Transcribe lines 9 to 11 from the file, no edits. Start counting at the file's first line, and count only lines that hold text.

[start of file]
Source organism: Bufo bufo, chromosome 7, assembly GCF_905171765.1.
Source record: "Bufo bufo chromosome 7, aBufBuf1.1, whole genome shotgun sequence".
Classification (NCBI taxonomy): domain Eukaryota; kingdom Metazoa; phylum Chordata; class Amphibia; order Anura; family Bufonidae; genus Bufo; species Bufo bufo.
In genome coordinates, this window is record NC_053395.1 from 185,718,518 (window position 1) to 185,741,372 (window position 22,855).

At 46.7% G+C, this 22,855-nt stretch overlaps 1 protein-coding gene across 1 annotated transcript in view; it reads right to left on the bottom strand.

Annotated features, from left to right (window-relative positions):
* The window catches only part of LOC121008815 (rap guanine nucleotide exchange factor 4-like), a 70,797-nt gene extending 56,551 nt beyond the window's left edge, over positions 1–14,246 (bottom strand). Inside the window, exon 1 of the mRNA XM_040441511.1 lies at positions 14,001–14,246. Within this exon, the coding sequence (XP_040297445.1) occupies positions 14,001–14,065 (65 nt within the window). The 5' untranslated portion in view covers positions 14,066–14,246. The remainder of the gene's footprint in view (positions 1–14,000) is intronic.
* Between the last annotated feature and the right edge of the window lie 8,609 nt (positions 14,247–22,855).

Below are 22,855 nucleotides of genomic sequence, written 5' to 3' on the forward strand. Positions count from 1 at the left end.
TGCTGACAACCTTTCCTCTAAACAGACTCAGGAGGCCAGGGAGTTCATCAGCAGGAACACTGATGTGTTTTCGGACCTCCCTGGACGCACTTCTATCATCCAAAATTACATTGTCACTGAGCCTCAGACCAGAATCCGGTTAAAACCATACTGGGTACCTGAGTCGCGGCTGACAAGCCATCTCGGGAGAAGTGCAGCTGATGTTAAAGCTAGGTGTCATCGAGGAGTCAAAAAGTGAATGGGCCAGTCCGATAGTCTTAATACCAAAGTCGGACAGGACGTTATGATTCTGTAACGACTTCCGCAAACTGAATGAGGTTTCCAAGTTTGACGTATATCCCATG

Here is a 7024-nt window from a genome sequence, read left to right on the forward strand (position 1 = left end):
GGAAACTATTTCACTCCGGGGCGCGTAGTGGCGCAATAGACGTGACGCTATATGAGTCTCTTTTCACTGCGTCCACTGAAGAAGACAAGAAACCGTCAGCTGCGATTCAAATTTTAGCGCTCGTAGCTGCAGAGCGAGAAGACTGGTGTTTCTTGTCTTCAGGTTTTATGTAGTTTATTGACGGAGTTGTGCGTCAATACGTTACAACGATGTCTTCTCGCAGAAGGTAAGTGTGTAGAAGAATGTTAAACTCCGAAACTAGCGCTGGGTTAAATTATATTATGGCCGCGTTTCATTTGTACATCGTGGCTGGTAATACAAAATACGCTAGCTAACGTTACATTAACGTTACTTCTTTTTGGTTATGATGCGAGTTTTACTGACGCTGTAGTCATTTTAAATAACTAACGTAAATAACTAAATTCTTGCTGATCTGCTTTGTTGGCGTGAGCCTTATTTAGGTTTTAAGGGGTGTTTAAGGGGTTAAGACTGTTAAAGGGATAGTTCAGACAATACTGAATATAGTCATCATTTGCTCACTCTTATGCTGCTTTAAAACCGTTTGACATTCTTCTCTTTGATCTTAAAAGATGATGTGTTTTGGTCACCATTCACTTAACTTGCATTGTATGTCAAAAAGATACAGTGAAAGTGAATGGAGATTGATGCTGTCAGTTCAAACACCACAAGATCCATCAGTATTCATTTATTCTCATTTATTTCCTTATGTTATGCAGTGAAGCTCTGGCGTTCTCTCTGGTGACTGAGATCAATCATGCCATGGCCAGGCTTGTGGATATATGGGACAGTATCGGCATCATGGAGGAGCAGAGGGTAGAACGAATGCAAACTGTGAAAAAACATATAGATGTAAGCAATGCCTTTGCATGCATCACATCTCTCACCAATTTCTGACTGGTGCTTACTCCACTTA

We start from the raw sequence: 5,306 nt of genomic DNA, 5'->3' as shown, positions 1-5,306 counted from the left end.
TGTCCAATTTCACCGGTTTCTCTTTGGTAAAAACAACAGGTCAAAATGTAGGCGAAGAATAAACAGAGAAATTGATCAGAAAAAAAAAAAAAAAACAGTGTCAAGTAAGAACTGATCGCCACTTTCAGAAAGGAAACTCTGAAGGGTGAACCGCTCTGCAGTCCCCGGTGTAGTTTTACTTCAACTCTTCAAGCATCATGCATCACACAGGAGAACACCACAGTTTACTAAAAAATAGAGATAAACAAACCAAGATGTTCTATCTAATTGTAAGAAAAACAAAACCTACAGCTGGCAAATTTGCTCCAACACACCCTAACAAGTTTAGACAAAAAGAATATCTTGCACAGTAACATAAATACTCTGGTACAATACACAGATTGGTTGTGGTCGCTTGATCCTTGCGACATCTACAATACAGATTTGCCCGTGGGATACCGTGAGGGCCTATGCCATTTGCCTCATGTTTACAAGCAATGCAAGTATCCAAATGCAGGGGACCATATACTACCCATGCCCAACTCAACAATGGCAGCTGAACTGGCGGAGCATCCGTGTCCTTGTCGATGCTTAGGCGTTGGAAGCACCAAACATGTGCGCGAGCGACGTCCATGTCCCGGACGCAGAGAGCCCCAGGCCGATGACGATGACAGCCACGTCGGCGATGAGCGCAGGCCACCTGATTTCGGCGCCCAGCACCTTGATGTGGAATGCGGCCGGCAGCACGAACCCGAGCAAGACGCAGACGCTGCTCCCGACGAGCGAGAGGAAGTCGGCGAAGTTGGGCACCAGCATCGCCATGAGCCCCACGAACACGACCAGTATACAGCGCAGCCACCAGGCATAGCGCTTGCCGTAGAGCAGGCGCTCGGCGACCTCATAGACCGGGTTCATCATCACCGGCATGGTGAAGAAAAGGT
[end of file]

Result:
Below are 22,855 nucleotides of genomic sequence, written 5' to 3' on the forward strand. Positions count from 1 at the left end.
TGCTGACAACCTTTCCTCTAAACAGACTCAGGAGGCCAGGGAGTTCATCAGCAGGAACACTGATGTGTTTTCGGACCTCCCTGGACGCACTTCTATCATCCAAAATTACATTGTCACTGAGCCTCAGACCAGAATCCGGTTAAAACCATACTGGGTACCTGAGTCGCGGCTGACAAGCCATCTCGGGAGAAGTGCAGCTGATGTTAAAGCTAGGTGTCATCGAGGAGTCAAAAAGTGAATGGGCCAGTCCGATAGTCTTAATACCAAAGTCGGACAGGACGTTATGATTCTGTAACGACTTCCGCAAACTGAATGAGGTTTCCAAGTTTGACGTATATCCCATG

Here is a 7024-nt window from a genome sequence, read left to right on the forward strand (position 1 = left end):